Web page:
In the year 2007, the government formed a plan to alter Kenya into a newly industrializing, middle-income country delivering a high grade of life to all its citizens by 2030 in a clean and secure environment. This was established in the Vision 2030 blueprint. Also, it is founded on three key pillars — the economic pillar, social pillar, and political pillar.
Infrastructure, ICT, science, technology, and innovation, as well as land reforms, were named as the primary enablers of Vision 2030. Six priority areas that make up the economic pillar—tourism, agricultural and livestock, wholesale and retail trade, manufacturing, financial services, business process outsourcing, and IT-enabled services—were chosen as the pillar's anchors.
The growth and development of the priority sectors were also set to have an effect on Kenya’s import-export ratio. The import-export ratio is the ratio of exported goods and services vis-à-vis the value of imported goods and services of a country. The difference between the value of exports and imports is directed at the balance of trade.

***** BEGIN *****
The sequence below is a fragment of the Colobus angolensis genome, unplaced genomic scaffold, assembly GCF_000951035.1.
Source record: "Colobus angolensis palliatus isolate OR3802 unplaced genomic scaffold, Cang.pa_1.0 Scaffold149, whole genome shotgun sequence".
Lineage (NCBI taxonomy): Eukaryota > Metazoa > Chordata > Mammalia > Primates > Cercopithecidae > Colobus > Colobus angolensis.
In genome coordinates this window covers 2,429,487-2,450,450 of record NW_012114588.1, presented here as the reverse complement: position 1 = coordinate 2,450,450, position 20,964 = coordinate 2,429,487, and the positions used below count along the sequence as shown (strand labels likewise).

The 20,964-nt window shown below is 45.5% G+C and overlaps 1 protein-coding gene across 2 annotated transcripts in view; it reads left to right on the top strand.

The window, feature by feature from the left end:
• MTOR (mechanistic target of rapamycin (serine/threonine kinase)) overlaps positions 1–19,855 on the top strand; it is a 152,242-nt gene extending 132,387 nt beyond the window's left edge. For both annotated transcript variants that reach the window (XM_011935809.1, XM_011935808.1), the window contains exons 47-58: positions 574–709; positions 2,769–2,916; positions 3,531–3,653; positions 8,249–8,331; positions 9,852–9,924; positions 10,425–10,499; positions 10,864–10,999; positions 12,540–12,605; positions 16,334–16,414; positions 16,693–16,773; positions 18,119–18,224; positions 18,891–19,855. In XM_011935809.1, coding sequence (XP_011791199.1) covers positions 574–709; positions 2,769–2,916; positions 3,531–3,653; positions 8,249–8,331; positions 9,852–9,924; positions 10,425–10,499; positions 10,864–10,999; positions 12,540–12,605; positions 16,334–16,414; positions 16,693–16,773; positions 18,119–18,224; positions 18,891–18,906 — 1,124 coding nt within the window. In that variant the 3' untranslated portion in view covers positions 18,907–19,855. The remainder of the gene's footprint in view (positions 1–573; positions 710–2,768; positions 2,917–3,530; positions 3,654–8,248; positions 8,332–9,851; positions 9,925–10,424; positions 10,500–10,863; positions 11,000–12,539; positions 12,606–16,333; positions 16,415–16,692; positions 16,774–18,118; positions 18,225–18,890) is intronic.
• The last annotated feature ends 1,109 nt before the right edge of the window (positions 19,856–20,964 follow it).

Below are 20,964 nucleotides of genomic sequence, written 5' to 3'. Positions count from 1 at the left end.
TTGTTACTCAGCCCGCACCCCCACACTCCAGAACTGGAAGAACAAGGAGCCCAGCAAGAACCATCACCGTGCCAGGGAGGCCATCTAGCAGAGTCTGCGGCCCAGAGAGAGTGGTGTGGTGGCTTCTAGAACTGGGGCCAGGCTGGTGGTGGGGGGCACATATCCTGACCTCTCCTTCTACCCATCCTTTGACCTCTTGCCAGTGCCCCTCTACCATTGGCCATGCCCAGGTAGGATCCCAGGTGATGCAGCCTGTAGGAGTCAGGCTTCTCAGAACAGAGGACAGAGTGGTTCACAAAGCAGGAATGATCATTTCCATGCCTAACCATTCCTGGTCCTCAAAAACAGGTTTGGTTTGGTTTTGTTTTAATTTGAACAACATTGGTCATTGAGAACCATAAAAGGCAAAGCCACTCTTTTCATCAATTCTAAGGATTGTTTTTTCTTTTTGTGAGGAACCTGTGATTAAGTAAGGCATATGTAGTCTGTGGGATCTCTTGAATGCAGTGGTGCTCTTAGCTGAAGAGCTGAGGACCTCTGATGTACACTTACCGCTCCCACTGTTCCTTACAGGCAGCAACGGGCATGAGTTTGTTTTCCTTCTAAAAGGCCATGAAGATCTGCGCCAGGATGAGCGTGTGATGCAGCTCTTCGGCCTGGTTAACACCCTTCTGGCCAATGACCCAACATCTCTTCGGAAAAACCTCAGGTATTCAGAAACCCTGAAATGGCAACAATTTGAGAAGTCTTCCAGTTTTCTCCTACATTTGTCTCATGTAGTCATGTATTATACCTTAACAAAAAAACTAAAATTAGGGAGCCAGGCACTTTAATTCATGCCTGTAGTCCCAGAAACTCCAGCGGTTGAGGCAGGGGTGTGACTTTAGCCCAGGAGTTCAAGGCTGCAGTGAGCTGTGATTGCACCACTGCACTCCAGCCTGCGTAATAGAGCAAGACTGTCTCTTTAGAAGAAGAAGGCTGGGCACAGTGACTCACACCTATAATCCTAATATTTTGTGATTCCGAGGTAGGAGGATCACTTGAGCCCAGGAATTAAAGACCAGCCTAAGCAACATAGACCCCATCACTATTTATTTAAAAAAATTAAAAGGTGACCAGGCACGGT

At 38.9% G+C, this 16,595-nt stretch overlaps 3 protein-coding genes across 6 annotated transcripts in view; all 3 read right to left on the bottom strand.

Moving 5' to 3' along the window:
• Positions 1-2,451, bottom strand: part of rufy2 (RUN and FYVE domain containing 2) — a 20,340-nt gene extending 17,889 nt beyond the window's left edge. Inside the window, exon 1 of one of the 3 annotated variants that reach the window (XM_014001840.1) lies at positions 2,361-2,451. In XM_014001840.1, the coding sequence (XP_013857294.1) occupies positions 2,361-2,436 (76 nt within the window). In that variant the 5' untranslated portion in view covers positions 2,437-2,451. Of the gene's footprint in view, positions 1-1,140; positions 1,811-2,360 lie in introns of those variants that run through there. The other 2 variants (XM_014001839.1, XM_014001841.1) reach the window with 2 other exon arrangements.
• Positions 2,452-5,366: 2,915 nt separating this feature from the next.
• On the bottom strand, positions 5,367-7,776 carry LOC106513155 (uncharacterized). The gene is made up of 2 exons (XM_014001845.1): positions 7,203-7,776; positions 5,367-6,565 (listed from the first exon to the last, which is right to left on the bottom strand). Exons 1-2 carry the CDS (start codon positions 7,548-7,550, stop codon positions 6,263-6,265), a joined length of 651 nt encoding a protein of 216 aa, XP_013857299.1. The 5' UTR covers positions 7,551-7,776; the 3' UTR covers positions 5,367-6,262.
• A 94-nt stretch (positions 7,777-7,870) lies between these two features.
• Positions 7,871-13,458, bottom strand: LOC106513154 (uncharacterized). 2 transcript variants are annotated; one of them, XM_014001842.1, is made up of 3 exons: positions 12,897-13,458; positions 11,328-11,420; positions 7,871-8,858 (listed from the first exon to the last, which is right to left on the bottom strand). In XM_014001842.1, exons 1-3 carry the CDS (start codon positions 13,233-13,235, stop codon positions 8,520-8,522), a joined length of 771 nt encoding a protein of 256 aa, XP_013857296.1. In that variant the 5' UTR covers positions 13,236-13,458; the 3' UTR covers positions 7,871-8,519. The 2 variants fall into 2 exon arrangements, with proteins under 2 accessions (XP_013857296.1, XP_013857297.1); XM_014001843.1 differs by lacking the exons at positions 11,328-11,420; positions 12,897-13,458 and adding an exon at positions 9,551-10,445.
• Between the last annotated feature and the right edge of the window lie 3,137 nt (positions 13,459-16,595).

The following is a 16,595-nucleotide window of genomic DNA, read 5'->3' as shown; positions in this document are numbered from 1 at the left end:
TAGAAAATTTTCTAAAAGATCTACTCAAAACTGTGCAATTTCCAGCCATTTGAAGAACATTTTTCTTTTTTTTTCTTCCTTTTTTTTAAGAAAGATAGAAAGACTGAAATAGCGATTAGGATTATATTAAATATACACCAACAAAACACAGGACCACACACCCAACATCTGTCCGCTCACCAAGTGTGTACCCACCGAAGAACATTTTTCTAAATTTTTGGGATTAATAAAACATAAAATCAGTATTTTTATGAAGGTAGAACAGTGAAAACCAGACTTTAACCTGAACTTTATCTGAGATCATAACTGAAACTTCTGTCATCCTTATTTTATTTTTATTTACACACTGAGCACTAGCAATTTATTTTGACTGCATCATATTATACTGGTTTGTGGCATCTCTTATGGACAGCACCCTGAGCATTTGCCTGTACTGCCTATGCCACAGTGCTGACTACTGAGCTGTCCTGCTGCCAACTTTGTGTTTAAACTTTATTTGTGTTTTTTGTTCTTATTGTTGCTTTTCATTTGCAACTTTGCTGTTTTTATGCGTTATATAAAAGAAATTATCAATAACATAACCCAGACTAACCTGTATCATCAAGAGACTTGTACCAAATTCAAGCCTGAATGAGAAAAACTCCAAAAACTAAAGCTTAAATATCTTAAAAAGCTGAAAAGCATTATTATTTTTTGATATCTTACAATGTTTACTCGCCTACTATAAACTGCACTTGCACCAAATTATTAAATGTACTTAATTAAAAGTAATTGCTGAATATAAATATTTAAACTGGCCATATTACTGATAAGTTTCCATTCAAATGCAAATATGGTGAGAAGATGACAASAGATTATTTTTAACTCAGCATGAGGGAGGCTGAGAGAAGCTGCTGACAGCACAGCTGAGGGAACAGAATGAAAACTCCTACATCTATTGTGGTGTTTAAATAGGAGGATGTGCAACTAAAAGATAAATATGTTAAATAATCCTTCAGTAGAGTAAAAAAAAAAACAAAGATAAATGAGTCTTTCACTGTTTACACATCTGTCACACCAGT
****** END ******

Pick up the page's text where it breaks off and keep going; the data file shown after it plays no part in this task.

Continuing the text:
Globally, countries aim to achieve a trade surplus in which case the value of their exports surpasses the value of their imports. This is more so due to the favorable impact on job opportunities and increased foreign currency reserves. Additionally, in a bid to tap into the essential expertise, the country may tend to procure the services of foreign service providers.
The government should thus utilize the Import Export
ratio to evaluate the success of its policies and put in place measures to safeguard successes while working to improve on its weaknesses.
Further, it needs a concerted effort by the government and the private sector to re-align Kenya’s import-export mix which will ultimately maintain the country’s economic growth and expansion.